Baby turtle hatches in daytime on 7MB

| 01/09/2020 | 6 Comments
  • Cayman News Service
  • Cayman News Service
  • Cayman News Service
  • Cayman News Service

(CNS): Beachgoers were treated to a rare sight this weekend when one baby green turtle emerged from Seven Mile Beach in broad daylight at a Cayman Turtle Centre site at Villas of the Galleon. The CTC recently transplanted several dozen eggs laid at the facility to the beach and the young hatchlings began emerging this weekend. But one little straggler didn’t get out until Sunday afternoon and had to battle its way to the ocean in the heat of the mid-afternoon sun.

Officials from the CTC said that the on-site nest watcher had alerted them when the first hatchling’s head popped up through the sand at this transferred ‘nest’. A total of 26 hatchlings emerged at this particular site between Friday evening and Sunday evening, when two more stragglers made it to the beach around sunset.

“This nest was our last translocation of the season and the eggs came from the fifth clutch of this particular breeding female,” said Natalie Porter, the CTC marketing manager. “The early clutches of the season tend to have a higher hatch rate so this nest, at 52% hatch rate, was a little less than we might usually expect.”

The Turtle Centre has faced considerable controversies over the years, from the public money which has been injected into keeping the facility operating to concerns about disease and husbandry issues among the turtles bred for meat. The release of turtles bred in captivity into the wild has also caused concern for conservationists.

But statistics show that the turtles released in the past have come back to Cayman to nest and this has helped to boost the numbers of nesting turtles on local beaches. The selling of the farmed meat also helps to curtail poaching, giving the endangered wild species a chance of recovery.

“It takes decades for these released youngsters to mature into breeding adults in the wild, but we know that this release programme works and has been working steadily since it began in the 1980s,” Porter added.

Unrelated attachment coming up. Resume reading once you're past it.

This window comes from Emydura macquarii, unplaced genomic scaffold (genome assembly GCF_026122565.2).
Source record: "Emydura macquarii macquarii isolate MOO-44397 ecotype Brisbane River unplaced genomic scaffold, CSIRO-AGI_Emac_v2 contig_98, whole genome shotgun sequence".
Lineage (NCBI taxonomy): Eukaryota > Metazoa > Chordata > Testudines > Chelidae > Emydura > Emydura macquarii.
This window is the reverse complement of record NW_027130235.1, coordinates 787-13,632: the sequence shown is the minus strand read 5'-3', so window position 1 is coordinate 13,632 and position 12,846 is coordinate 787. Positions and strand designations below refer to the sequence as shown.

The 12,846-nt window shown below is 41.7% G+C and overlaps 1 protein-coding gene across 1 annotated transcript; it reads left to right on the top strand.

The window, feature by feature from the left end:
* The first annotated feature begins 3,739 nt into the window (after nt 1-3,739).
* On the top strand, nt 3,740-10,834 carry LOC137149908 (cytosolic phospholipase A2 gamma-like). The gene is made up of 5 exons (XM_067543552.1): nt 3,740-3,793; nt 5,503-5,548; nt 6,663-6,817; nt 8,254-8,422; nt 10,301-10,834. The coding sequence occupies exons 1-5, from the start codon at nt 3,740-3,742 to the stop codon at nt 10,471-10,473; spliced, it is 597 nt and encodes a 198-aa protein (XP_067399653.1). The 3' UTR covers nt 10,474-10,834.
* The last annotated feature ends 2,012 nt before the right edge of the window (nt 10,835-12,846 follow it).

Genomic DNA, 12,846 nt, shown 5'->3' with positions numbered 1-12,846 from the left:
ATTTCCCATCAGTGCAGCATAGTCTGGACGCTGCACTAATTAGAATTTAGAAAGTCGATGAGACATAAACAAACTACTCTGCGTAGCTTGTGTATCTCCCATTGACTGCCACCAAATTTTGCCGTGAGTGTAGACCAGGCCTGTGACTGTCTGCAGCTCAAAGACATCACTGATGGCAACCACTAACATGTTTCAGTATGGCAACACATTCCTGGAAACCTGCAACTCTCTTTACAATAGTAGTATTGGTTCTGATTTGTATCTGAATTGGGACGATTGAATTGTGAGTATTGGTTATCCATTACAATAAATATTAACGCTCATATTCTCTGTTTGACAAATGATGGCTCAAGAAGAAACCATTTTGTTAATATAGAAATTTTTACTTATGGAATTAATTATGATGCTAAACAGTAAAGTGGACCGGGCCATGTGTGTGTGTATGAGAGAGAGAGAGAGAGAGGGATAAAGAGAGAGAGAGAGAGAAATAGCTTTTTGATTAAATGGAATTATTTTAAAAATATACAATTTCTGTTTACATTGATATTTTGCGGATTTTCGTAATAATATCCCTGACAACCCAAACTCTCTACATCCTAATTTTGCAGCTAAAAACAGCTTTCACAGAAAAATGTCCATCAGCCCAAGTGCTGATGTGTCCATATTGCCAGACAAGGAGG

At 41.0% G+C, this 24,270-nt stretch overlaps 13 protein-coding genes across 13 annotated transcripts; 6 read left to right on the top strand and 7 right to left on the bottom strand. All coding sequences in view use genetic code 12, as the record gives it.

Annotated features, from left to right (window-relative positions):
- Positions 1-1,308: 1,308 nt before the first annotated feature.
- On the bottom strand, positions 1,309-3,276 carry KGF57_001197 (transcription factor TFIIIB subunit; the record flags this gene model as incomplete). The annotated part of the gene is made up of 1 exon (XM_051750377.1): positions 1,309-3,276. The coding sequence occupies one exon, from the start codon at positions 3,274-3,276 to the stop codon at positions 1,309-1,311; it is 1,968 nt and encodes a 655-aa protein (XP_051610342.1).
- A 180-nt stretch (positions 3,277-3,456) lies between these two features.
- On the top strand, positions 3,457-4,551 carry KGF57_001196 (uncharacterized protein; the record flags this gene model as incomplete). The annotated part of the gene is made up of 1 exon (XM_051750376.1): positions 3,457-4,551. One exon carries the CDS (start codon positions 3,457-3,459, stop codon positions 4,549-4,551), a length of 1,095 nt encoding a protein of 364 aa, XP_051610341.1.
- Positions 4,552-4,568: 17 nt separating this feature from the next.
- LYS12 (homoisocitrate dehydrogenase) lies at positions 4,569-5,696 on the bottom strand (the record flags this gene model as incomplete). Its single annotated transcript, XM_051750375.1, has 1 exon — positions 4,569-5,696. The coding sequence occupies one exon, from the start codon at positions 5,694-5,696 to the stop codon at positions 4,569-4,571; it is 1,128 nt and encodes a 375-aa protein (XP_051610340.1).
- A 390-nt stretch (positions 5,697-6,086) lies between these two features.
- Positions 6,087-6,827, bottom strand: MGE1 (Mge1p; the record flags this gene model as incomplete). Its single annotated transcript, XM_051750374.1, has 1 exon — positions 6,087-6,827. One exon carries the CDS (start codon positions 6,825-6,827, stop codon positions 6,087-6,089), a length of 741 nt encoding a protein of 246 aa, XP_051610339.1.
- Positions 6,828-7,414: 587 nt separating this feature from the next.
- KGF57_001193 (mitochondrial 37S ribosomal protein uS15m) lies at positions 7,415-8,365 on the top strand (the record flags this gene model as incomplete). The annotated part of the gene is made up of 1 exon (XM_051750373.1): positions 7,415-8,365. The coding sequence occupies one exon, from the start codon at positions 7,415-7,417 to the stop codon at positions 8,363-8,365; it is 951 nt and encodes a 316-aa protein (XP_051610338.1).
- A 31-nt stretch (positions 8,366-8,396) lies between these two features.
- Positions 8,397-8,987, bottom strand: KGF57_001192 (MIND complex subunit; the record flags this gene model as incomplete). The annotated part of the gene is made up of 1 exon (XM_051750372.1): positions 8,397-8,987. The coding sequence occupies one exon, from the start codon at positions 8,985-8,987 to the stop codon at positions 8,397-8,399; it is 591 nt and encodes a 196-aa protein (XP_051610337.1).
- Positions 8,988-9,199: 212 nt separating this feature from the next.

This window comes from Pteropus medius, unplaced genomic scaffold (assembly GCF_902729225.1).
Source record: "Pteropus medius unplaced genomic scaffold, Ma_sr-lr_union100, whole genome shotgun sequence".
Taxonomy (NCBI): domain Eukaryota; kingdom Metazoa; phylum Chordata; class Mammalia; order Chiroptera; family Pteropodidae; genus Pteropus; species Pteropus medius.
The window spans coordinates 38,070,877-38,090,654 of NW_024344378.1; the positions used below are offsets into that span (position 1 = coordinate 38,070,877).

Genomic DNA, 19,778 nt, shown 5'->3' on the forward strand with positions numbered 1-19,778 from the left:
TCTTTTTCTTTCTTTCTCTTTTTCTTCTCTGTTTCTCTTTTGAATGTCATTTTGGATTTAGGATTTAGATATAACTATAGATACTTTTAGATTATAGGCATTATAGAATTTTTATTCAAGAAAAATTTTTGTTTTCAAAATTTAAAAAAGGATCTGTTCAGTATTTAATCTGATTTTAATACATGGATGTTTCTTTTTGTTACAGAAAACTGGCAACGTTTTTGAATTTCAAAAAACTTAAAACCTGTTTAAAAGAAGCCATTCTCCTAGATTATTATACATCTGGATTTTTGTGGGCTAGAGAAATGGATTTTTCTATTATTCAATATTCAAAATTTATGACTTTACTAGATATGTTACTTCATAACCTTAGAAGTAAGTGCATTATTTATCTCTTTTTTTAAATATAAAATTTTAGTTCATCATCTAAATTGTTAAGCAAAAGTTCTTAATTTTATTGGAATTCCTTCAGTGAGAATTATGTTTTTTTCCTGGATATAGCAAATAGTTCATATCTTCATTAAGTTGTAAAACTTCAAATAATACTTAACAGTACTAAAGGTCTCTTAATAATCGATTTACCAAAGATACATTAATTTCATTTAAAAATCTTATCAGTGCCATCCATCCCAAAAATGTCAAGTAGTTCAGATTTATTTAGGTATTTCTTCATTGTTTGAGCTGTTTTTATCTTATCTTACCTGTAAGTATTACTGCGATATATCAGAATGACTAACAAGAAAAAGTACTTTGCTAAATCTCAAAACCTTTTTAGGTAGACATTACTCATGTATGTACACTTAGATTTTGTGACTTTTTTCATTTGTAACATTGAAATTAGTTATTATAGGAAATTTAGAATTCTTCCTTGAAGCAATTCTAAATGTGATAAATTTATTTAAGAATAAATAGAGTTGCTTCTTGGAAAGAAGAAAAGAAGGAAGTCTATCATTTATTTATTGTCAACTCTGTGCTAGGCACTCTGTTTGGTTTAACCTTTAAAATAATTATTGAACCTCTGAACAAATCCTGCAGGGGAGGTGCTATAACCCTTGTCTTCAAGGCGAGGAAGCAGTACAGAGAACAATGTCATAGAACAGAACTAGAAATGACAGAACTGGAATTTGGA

A three-year collaborative scientific study published in 2019 by the Department of Environment, University of Barcelona, University of Exeter, and the Turtle Centre revealed that 90% of the wild nesting female green turtles in Cayman are offspring, either full or half-siblings, of the facility’s female captive breeders.

Porter said the nest translocations also provide an opportunity to educate the public on the conservation of green sea turtles and how we can all do our part to help protect these endangered creatures through measures such as installing turtle-friendly lighting.   

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Category: Marine Environment, Science & Nature

Comments (6)

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  1. Anonymous says:

    Better check it for Corona

  2. Anonymous says:

    The turtle farm’s turtles are all messed up. They don’t have the same natural rhythyms as their wild counterparts.

    • Anonymous says:

      Light pollution messes up animals lives from pre conception to incubation and hatching(birth) through messing up their circadian rhythm.
      Not just lights on the beach during a hatching period.

      The same goes for people.

  3. Anonymous says:

    It is an awesome job the staff at the Turtle Centre ate doing with the translocation program. Very educational and effective in keeping the green turtle population alive.

    I was fortunate enough to witness a hatching in the early hours of the morning up in East End last year and it was awesome. Keep up the excellent work Turtle Centre.

    • Anonymous says:

      May be it is not so awesome if turtles hatch during day time. May be their internal “computer” is messed because the surrounding environment is also so messed up.
      We believe we can just interfere and everything is going to be fine. It is not. Just go to any zoo.

    • Anonymous says:

      Actually no. They’re doing a terrible job. Any other nesting operation – and there are a few nest management operations around the world – have a better hatch ratio. Shoot, wild turtle nests around the world have a better hatch ratio. (For ref, the CTC turtle nests are apparently hatch at 52%, or a little bit higher. That’s pitiful.)

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